RE: [xmca] Molar, Molecular and Additive behaviour

From: Michael Glassman <MGlassman who-is-at>
Date: Fri Aug 29 2008 - 07:11:14 PDT

This is just my perspective, but I still believe Activity Theory goes back to roots in work done by Stanislavsky - in particular "On Being an Actor" and his book on character development. I think the argument that Stanislavsky makes is that you should never consider each scene individually, as encapsulated and whole, I guess you could say there should be no reification of a scene. You have to consider a scene, and the actions of a character, not only in terms of the entire play, but in terms of what has come before and what comes after - that activity is part of an ongoing process. Stanislavsky was working off the new form of playwrights such as Ibsen, Strindberg and especially Chekhov of course. To give an example, when Nora walks out on Torvald and her father at the end of "A Doll's House" the scene makes little sense in an of itself, and if you think of the scenes of the play as simply being additive you are shocked. But if you consider it as part of a moral activity, with a building motivation that leads to a choice of action it is extraordinarily complelling.
Anyway, that's my two cents.


From: on behalf of Andy Blunden
Sent: Fri 8/29/2008 9:53 AM
To: eXtended Mind, Culture, Activity
Subject: [xmca] Molar, Molecular and Additive behaviour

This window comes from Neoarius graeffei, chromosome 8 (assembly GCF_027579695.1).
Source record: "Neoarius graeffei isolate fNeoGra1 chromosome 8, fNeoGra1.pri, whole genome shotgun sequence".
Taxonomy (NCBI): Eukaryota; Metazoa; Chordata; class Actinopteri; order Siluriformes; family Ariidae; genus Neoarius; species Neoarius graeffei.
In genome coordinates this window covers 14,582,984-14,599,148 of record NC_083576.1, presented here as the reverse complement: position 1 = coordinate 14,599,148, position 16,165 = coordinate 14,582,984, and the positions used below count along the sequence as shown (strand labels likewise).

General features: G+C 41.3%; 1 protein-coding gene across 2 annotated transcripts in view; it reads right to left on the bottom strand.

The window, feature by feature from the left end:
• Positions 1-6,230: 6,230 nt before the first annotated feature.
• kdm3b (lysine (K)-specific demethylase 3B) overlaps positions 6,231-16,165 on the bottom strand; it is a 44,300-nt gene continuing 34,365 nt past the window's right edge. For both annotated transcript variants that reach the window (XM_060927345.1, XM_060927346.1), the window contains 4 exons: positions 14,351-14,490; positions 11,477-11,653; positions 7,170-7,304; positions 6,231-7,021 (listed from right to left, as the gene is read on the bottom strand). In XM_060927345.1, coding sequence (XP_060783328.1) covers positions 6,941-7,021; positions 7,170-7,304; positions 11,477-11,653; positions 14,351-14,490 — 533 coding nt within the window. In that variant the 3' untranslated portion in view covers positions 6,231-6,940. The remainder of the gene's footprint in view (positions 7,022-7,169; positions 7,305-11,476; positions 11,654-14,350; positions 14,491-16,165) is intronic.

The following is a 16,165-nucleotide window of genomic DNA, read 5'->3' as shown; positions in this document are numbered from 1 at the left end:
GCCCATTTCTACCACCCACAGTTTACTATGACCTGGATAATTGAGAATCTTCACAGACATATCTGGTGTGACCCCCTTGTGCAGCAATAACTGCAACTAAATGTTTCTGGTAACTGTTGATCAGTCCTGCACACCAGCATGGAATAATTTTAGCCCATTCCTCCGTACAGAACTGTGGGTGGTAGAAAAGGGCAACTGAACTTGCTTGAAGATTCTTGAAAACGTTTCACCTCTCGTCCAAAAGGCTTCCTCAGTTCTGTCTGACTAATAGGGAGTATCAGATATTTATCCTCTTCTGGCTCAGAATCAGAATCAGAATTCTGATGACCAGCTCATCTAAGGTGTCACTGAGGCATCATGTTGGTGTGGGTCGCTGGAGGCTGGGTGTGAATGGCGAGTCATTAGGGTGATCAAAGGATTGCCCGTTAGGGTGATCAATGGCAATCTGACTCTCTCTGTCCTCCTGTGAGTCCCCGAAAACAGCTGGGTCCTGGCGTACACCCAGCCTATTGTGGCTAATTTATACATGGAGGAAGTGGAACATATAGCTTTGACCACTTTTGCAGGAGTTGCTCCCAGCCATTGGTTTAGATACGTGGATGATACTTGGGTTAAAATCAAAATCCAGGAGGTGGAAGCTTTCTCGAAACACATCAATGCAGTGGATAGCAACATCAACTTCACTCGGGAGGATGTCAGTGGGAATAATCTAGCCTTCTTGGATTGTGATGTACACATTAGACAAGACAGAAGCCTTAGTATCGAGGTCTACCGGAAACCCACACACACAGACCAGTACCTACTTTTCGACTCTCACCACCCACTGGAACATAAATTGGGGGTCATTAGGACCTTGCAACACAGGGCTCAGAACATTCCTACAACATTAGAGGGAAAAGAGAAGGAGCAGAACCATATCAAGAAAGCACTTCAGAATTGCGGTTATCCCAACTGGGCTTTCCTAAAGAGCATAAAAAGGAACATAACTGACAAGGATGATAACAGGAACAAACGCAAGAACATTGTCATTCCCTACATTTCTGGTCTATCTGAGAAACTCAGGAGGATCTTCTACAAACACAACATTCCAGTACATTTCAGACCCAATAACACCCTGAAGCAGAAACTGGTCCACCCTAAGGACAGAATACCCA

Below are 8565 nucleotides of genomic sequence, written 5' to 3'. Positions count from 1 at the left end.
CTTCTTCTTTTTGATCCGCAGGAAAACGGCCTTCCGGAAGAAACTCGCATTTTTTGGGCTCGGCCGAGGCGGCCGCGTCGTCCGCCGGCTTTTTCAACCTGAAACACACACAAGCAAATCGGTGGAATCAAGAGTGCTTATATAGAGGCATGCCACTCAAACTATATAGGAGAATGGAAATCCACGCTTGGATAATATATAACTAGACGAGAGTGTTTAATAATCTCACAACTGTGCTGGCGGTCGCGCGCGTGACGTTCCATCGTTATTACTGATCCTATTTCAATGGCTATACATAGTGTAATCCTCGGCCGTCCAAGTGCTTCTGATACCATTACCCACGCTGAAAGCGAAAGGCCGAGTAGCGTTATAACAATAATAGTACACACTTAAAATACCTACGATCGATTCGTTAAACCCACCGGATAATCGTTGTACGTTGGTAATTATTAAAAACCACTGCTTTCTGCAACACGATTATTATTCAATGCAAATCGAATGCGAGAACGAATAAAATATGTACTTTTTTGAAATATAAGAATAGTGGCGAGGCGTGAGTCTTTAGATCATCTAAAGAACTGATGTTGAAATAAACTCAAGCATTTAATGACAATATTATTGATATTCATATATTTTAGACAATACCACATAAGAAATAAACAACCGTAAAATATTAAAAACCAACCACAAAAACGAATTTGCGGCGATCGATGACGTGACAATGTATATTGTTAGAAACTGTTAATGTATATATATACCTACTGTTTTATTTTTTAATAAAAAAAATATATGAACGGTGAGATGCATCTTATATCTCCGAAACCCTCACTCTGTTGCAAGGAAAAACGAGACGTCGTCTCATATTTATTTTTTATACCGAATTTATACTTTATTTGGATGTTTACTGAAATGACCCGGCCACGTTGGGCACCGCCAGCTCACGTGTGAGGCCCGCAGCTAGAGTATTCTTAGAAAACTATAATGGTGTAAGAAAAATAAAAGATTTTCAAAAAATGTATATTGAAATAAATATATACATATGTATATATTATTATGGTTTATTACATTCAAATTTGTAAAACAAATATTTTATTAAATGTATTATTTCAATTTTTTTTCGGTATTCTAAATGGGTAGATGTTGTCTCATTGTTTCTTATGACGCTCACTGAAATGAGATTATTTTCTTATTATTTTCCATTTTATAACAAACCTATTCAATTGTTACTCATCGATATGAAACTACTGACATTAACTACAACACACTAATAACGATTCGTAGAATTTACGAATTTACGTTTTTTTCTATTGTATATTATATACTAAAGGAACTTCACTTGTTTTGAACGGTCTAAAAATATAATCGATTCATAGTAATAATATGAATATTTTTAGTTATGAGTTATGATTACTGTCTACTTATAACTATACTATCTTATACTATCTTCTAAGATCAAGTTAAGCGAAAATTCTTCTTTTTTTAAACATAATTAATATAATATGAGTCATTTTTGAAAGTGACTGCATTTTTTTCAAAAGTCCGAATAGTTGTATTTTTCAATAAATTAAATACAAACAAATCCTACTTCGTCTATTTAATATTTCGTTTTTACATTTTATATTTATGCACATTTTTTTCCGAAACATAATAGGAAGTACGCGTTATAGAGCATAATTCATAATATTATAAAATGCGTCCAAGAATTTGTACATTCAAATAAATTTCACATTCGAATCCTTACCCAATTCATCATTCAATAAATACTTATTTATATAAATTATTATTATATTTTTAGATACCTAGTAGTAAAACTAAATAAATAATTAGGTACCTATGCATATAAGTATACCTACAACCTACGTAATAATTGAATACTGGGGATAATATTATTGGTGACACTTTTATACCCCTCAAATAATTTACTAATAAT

Can anyone help me out here. Leontyev says:

"But human practice is not just a series or a sum of
actions. In other words, 'activity is a molar, not an
additive unit'."

OED says:

Molar, Psychol. Designating a large-scale unit of behaviour,
esp. an integrated set of responses serving to bring about a
common goal, as distinguished from an elementary unit of
behaviour such as a physiological response (cf. MOLECULAR
adj. 5); of or relating to (the study of) such behaviour.

1932 E. C. TOLMAN Purposive Behavior "On the one hand,
Watson has defined behavior in terms of its strict physical
and physiological details, i.e., in terms of
receptor-process, conductor-process, and effector-process
per se. We shall designate this as the molecular definition
of behavior. And on the other hand, he has come to recognize
that behavior is more than and different from the sum of its
physiological parts. Behavior has descriptive and defining
properties of its own. And we shall designate this latter as
the molar definition of behavior."

Am I missing something. By "not additive" does Leontyev
simply mean that there's more to it than S -> R ?


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Received on Fri Aug 29 07:12 PDT 2008

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